Universalists present forum, exhibit on Hmong


On May 21, the Unitarian Universalist Fellowship of San Diego hosted a reception and social forum on the Hmong.

On hand was Bob Montgomery, director of the San Diego branch of the International Rescue Committee (IRC), one of the leading international refugee resettlement agencies active in resettling refugees in San Diego since 1975.The forum focused on displacement of minority people in the world, including the Hmong in Laos and refugees in America today, and some of the themes represented in May and June art exhibit in the UUFSD Fellowship Hall.

The exhibit centers on the themes of art and beauty, survival and resurgence, memory and social justice. These themes are shown in story cloths made by the Lao Hmong tribal minority and by photographs and descriptions of Hmong life in Laos, Thailand and in the US taken from 1968 to the present.

Women and girls made the story cloths while they sat in holding camps in Thailand awaiting life as a refugee in the U.S. or elsewhere, or the chance to return home after the “Secret War” in Laos in the 1960s and 70s. (An estimated 200,000 Hmong lived in the U.S. in 2000.) Using their excellent appliqué and embroidery skills, the Hmong made what for them was a new form of art (pan dau in Hmong).

The motifs in the story cloth collection are numerous. They include “idyllic” Hmong life in the mountains of Laos, the coming of the American CIA to arm some of the Hmong against the Lao revolutionaries and their Vietnamese supporters, and flight of those Hmong on the losing side across the Mekong into Thai refugee camps. One cloth even has a scene in which the artist shows her vision of a new life as a refugee in America, including living in a large apartment building, having two TVs and a family dog! How did she conceive this sitting in a refugee camp?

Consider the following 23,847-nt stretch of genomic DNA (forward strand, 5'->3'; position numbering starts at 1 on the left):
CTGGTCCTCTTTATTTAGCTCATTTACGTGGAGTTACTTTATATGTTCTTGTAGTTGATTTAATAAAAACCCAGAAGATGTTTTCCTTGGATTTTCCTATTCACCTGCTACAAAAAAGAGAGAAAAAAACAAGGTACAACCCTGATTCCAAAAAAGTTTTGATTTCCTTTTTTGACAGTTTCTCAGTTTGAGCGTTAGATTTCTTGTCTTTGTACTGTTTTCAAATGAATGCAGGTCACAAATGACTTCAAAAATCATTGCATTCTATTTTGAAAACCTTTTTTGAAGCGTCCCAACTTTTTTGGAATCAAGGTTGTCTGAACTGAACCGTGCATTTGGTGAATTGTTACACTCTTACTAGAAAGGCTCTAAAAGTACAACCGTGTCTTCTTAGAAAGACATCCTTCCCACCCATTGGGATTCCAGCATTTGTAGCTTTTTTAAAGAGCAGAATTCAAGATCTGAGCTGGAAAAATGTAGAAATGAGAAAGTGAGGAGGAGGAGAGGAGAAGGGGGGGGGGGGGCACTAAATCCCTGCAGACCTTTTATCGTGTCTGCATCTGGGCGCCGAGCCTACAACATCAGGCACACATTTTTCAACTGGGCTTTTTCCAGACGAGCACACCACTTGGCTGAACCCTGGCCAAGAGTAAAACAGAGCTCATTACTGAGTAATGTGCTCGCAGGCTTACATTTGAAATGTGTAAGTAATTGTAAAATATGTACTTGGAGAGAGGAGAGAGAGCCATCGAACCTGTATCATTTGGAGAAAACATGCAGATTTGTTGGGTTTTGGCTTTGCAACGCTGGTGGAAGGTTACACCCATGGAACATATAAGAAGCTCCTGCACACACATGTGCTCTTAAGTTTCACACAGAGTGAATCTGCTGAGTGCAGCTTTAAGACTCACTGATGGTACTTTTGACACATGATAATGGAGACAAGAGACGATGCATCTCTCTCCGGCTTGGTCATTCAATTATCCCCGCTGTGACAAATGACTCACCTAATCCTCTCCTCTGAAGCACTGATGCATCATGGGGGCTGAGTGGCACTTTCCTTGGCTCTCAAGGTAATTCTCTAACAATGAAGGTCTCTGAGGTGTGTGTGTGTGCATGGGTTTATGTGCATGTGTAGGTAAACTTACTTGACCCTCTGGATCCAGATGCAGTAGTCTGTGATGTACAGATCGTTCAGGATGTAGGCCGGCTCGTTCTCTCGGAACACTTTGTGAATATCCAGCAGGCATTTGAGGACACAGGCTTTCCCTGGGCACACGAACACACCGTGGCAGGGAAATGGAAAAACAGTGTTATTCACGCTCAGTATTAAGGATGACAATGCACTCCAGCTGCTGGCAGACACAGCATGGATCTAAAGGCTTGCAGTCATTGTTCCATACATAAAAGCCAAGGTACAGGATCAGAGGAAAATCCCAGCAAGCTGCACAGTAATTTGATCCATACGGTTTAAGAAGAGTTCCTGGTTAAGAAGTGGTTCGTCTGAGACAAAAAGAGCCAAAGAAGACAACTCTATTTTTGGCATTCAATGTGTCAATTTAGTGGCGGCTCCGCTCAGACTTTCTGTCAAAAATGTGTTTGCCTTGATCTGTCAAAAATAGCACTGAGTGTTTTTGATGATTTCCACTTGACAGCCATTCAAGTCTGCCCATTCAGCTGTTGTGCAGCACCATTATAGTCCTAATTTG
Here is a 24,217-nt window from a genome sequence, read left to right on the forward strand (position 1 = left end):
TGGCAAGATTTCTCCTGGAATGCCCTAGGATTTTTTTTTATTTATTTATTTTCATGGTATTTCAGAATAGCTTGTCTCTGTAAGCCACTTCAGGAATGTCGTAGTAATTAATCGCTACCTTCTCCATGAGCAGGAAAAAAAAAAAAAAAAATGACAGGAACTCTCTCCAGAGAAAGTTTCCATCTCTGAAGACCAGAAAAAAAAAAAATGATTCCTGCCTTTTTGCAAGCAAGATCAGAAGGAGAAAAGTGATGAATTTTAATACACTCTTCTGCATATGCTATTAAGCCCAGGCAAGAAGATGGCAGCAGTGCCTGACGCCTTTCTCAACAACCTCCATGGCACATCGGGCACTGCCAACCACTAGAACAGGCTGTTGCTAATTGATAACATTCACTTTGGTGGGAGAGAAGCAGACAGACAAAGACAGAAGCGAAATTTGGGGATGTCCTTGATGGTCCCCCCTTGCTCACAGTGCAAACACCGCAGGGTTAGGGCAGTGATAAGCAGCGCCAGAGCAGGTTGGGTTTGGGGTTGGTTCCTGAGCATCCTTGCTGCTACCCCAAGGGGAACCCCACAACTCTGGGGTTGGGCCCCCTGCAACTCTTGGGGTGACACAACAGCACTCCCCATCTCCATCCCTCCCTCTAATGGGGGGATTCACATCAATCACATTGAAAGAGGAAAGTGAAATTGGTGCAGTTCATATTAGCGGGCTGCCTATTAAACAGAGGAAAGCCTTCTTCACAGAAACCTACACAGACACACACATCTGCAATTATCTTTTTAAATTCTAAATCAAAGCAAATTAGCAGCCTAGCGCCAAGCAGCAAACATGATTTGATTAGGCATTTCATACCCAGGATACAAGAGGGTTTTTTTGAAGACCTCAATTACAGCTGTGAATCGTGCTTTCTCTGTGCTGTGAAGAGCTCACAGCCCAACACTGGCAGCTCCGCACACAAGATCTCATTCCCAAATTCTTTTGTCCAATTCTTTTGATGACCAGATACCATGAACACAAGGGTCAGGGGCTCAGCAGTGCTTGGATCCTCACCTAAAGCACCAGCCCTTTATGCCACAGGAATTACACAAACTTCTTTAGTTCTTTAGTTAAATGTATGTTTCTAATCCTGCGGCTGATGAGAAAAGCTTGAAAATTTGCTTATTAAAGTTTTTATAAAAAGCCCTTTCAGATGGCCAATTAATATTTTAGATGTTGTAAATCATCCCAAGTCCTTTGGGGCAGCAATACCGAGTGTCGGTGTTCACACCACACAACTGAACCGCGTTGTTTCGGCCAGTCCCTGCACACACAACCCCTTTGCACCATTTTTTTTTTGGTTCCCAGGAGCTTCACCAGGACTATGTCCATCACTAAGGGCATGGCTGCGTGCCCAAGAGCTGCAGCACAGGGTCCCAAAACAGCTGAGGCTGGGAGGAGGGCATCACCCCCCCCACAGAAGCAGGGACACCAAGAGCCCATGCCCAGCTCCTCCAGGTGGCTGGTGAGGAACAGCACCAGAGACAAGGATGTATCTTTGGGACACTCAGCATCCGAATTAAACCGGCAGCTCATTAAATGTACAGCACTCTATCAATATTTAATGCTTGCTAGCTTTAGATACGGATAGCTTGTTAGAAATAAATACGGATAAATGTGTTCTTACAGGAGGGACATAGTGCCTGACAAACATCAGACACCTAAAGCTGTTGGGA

The exhibit’s sponsors, Roger and Nancy Harmon, have long known the Hmong. Roger for 45 years, beginning in 1967 when he ran an English language program in Laos. This was during the years of the “Secret War,” a proxy war fueled by America and other great powers at huge, and continuing cost (unexploded bombs and mines continue to kill).

Later, Roger worked with refugees in the U.S. and in the camps in Southeast Asia where the collection on display was made. Since 2004 Nancy and Roger have become friends with Hmong families who were displaced to the margins of the city of Luang Prabang, Laos.

These families continue the tradition of making and selling story cloths and other textiles in the night craft market.